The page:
In the early weeks and months of the COVID-19 pandemic, many people were trying to avoid the coronavirus by staying away from emergency rooms and medical offices. But how many people is “many”?
Turns out almost 41% of Americans delayed or avoided some form of medical care because of concerns about COVID-19, according to the results of a survey conducted June 24-30 by commercial survey company Qualtrics.
More specifically, the avoidance looks like this: 31.5% of the 4,975 adult respondents had avoided routine care and 12.0% had avoided urgent or emergency care, Mark E. Czeisler and associates said in the. The two categories were not mutually exclusive since respondents could select both routine care and urgent/emergency care.
There were, however, a number of significant disparities hidden among those numbers for the overall population. Blacks and Hispanics, with respective prevalences of 23.3% and 24.6%, were significantly more likely to delay or avoid urgent/emergency care than were Whites (6.7%), said Mr. Czeisler, a graduate student at Monash University, Melbourne, and associates.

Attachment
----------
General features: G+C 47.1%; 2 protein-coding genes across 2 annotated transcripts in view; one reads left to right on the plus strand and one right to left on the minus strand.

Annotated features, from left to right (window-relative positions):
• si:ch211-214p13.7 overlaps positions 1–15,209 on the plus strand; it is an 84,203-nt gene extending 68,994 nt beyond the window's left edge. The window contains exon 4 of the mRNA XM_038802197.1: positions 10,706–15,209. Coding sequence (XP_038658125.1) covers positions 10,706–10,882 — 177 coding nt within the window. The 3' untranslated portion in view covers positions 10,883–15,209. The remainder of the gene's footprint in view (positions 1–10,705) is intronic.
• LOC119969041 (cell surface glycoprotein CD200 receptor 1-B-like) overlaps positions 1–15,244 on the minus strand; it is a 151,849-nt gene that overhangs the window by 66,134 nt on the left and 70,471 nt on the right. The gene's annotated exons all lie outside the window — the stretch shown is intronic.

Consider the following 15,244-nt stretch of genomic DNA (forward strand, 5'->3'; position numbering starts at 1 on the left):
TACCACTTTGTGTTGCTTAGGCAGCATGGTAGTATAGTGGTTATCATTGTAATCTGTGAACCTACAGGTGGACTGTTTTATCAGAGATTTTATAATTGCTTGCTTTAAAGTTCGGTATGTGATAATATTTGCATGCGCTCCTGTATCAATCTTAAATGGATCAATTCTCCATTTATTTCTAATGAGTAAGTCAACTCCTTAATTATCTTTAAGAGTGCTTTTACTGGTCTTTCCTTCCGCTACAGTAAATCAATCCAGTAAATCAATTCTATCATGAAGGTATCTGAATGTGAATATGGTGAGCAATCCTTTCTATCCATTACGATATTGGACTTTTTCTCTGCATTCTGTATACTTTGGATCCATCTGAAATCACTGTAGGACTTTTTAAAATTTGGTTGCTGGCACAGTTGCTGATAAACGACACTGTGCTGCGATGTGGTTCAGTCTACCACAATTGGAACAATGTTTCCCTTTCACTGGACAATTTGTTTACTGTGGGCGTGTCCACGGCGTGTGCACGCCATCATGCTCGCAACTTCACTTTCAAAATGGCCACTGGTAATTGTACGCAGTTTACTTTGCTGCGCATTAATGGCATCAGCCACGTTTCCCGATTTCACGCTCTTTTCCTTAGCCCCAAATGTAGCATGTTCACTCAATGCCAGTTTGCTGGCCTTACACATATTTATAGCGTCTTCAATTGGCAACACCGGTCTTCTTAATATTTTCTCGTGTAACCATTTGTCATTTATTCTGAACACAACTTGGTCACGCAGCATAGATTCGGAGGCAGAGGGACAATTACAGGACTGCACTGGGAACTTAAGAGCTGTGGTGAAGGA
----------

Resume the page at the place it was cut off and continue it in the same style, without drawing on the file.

Those differences “are especially concerning given increased COVID-19–associated mortality among Black adults and Hispanic adults,” they noted, adding that “age-adjusted COVID-19 hospitalization rates are approximately five times higher among Black persons and four times higher among Hispanic persons than” among Whites.
Other significant disparities in urgent/emergency care avoidance included the following:
- Unpaid caregivers for adults (29.8%) vs. noncaregivers (5.4%).
- Adults with two or more underlying conditions (22.7%) vs. those without such conditions (8.2%).
- Those with a disability (22.8%) vs. those without (8.9%).
- Those with health insurance (12.4%) vs. those without (7.8%).
The highest prevalence for all types of COVID-19–related delay and avoidance came from the adult caregivers (64.3%), followed by those with a disability (60.3%) and adults aged 18-24 years (57.2%). The lowest prevalence numbers were for adults with health insurance (24.8%) and those who were not caregivers for adults (32.2%), Mr. Czeisler and associates reported.
These reports of delayed and avoided care “might reflect adherence to community mitigation efforts such as stay-at-home orders, temporary closures of health facilities, or additional factors. However, if routine care avoidance were to be sustained, adults could miss opportunities for management of chronic conditions, receipt of routine vaccinations, or early detection of new conditions, which might worsen outcomes,” they wrote.
SOURCE: Czeisler ME et al. .